Now referring to FIGS. 1-6, when it is desired to reposition cross rail 10 along longitudinal direction 18 of side rails 14, 16, the operator rotates handle 74 counterclockwise. This rotation causes shaft 60 to rotate which, in turn, rotates insert 52. Because insert 52 is keyed to sleeve 46, sleeve 46 also rotates counterclockwise. Sleeve 46 has first and second threaded portions 48, 50, and its counterclockwise rotation causes arms 38, 40 to move away from one another thereby releasing the grip of jaws 28, 30 on side rail 16 (released grip shown in FIG. 3). The exact same result is simultaneously achieved with respect to passenger side gripping jaws 76, 78 wherein they relax their grip on side rail 14. Cross rail 10 can now be repositioned generally longitudinally along side rails 14, 16. Once cross rail 10 is properly positioned it is fixed in place by rotating handle 74 clockwise. This causes jaws 28, 30 to move toward each other thereby clamping side rail 16. Likewise jaws 76, 78 are effective for clamping side rail 14 (clamped grip shown in FIG. 2). Cross rail 12 may be fitted with the same mechanism as that described with respect to cross rail 10. In view of the above description, it is easily understood how the roof rack system of the present invention is effective for adjusting 18 the position of a cross rail from one side of the vehicle.
It is also important to note that in applications where side rails 14, 16 are nonparallel (i.e. splayed side rails), the jaw assemblies 24, 26 permit cross rails 10, 12 to be positioned 18 anywhere along side rails 14, 16. This feature can be easily understood, in view of FIG. 2, inasmuch as insert 52 is free to slide (longitudinally) along shaft 60 leaving the positioning of jaws 28, 30 within slot 36 determined solely by the location of side rail 16. Likewise, the position of jaws 76, 78 within slot 37 are determined solely by the location of side rail 14. Thus, as long as side rails 14, 16 do not extend beyond the range of adjustability offered by the span covered by slots 36 and 37, cross rail 10 can be positioned anywhere along the length of side rails 14, 16.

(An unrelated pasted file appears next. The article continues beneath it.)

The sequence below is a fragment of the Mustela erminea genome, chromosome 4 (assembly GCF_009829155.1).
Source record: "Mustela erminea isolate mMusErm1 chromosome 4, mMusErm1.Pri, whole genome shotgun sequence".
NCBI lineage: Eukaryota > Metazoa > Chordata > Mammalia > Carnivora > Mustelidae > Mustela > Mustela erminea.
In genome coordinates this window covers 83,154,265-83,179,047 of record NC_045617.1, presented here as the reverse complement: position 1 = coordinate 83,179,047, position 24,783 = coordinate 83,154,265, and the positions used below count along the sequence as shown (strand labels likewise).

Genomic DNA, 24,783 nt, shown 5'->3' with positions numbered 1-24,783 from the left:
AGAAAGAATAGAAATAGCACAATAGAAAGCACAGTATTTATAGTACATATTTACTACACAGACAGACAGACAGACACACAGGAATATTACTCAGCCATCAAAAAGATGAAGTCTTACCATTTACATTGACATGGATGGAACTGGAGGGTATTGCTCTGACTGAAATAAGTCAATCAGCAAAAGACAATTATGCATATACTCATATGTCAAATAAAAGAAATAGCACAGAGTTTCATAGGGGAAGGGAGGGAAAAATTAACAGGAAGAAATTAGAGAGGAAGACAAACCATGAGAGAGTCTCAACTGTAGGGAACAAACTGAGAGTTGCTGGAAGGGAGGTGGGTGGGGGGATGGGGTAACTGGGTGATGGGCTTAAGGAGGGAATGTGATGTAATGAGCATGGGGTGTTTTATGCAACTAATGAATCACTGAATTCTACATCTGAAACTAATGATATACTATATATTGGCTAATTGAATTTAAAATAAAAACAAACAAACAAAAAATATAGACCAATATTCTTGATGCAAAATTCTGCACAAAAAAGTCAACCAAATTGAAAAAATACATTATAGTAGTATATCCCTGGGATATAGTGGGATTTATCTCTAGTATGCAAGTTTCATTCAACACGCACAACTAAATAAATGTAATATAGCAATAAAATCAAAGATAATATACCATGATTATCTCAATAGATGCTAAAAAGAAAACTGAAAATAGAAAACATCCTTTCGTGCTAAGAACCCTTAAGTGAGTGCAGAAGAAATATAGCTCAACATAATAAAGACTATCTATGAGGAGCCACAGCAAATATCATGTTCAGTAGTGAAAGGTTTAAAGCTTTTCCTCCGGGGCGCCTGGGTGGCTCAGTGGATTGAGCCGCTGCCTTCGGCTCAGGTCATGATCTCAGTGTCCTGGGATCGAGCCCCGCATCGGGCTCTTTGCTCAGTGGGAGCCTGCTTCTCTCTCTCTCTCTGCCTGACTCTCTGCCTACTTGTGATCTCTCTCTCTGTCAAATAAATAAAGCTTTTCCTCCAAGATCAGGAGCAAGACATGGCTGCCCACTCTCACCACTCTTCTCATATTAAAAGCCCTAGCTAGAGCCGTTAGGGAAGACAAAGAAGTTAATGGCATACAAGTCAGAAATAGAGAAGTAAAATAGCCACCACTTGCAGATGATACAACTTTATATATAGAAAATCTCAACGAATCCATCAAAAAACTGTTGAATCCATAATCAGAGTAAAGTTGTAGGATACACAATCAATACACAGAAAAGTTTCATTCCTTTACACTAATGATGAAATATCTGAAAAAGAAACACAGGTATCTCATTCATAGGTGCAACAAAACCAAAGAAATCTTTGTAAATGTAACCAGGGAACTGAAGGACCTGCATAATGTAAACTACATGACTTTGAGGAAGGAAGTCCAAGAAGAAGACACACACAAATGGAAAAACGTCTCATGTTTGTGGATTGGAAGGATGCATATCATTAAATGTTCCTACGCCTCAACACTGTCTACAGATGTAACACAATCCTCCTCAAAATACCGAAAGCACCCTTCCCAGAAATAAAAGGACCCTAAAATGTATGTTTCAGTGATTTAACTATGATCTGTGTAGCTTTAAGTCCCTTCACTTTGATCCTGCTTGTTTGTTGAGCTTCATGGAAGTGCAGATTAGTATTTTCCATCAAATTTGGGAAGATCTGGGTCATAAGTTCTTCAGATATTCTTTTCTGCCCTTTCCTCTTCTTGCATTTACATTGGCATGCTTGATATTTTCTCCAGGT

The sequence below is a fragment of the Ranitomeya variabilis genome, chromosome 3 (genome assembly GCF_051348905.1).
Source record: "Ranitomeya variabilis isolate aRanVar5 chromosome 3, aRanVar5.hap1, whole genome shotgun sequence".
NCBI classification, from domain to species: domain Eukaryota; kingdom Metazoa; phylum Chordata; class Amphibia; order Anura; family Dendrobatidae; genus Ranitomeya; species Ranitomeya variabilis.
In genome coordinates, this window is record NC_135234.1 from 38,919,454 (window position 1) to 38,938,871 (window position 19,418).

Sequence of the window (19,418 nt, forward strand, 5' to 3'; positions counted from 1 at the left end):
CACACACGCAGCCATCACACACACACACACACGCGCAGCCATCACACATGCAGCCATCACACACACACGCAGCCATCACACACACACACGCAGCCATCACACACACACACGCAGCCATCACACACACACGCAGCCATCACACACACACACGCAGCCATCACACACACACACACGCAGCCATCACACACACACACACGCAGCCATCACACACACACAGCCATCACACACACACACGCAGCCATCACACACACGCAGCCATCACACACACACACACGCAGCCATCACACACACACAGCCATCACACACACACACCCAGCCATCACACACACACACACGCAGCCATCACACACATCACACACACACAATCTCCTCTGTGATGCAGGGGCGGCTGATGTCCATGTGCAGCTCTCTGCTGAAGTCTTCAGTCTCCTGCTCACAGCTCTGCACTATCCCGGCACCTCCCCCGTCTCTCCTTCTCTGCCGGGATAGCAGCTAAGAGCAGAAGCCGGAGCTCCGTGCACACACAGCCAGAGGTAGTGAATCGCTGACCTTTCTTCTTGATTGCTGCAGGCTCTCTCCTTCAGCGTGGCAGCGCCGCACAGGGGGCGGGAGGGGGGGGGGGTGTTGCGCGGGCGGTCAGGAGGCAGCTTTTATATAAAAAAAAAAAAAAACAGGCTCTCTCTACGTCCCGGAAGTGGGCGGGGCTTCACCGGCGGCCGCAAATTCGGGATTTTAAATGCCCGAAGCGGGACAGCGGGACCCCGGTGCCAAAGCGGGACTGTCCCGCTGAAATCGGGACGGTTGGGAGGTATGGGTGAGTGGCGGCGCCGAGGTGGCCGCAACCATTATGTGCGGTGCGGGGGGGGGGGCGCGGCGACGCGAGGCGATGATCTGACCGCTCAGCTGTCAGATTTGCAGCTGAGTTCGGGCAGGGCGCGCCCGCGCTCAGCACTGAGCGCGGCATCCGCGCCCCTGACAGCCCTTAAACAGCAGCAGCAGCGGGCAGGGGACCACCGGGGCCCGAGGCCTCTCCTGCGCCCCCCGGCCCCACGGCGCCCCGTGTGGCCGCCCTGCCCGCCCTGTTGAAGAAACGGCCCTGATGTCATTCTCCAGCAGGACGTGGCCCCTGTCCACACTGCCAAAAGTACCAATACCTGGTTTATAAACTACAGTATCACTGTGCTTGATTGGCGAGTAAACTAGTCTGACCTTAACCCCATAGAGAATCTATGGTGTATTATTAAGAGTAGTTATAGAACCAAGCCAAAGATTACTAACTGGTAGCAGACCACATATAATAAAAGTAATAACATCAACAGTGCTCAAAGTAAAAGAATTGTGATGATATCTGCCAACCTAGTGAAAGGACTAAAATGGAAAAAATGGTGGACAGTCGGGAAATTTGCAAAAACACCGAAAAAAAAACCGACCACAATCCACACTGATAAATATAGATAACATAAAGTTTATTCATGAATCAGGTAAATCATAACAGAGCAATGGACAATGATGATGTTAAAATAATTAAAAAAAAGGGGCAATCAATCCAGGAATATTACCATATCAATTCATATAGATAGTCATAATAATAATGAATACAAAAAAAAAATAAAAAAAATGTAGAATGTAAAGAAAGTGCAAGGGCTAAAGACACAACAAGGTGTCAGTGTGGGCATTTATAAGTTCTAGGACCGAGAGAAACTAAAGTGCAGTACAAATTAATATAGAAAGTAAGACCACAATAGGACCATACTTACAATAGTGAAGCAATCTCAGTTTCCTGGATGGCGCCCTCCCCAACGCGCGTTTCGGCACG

In a preferred embodiment, at least one of the jaws (see jaw 30 in FIGS. 2-4 and 6) is fitted with an anti-slide lock assembly 80. This anti-slide assembly includes thumb wheel 82 which is threadedly joined to shaft 84 of fastener 85. Fastener 85 includes head portion 86 which prevents fastener 85 from pulling through slot 36 of cross rail 10. Nut 88 is fixedly received within thumb wheel 82 such that when thumb wheel 82 is rotated, nut 88 rotates therewith. When thumb wheel 80 is tightened, base plate 34 is squeezed against cross rail 10 preventing any relative movement between jaws 28, 30 and cross rail 10. Although it is also possible to fit jaw 76 with the same type of anti-slide lock assembly as shown for jaw 30, it is not believed a second assembly 80 is necessary in order to prevent the shifting of cross rail 10 even under conditions where cross rail 10 is heavily loaded. Preferably, one of the jaw assemblies on cross rail 12 would also be fashioned with anti-lock assembly 80.
The gripping effectiveness between jaws 28, 30, 76, 78 and their respectively associated side rails 14, 16 can be improved by disposing anti-slip material 90 between jaws 28, 30, 76, 78 and their respectively associated side rails 14, 16. Also, handle 74 can be fashioned with a key lock or combination lock anti-theft mechanism which allows the vehicle user to secure cross rails 10, 12 to side rails 14, 16 to prevent theft of the cross rails (for clarity sake, lock 92 is not shown in FIGS. 4 or 6).
It is recognized that those skilled in the art may make various modifications or additions to the preferred embodiments chosen here to illustrate the present invention, without departing from the spirit of the present invention. Accordingly, it is to be understood that the protection sought to be afforded hereby should be deemed to extend to the subject matter claimed and in all equivalents thereof fairly within the scope of this invention.
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|Nov 4, 1996||AS||Assignment|
Owner name: ADVANCED ACCESSORY SYSTEMS LLC, MICHIGAN
Free format text: ASSIGNMENT OF ASSIGNORS INTEREST;ASSIGNOR:STAPLETON, CRAIG;REEL/FRAME:008207/0617
Effective date: 19960920
|Dec 9, 1996||AS||Assignment|
Owner name: NBD BANK, MICHIGAN
Free format text: SECURITY INTEREST;ASSIGNOR:ADVANCED ACCESSORY SYSTEMS, LLC;REEL/FRAME:008290/0572
Effective date: 19961030
|Oct 11, 2001||FPAY||Fee payment|
Year of fee payment: 4
|May 6, 2003||AS||Assignment|
|May 7, 2003||AS||Assignment|
|Nov 9, 2005||FPAY||Fee payment|
Year of fee payment: 8
|Sep 22, 2006||AS||Assignment|
Owner name: ABLECO FINANCE LLC, NEW YORK
Free format text: PATENT SECURITY AGREEMENT;ASSIGNORS:SPORTRACK, LLC;CHAAS ACQUISITIONS, LLC;VALTEK, LLC;REEL/FRAME:018291/0051
Effective date: 20060906
|Sep 28, 2006||AS||Assignment|
Owner name: SPORTRACK LLC., MICHIGAN
Free format text: ASSIGNMENT OF ASSIGNORS INTEREST;ASSIGNOR:ADVANCED ACCESSORY SYSTEMS, LLC.;REEL/FRAME:018375/0265
Effective date: 20060516
|Jan 4, 2010||REMI||Maintenance fee reminder mailed|
|Jun 2, 2010||LAPS||Lapse for failure to pay maintenance fees|
|Jul 20, 2010||FP||Expired due to failure to pay maintenance fee|
Effective date: 20100602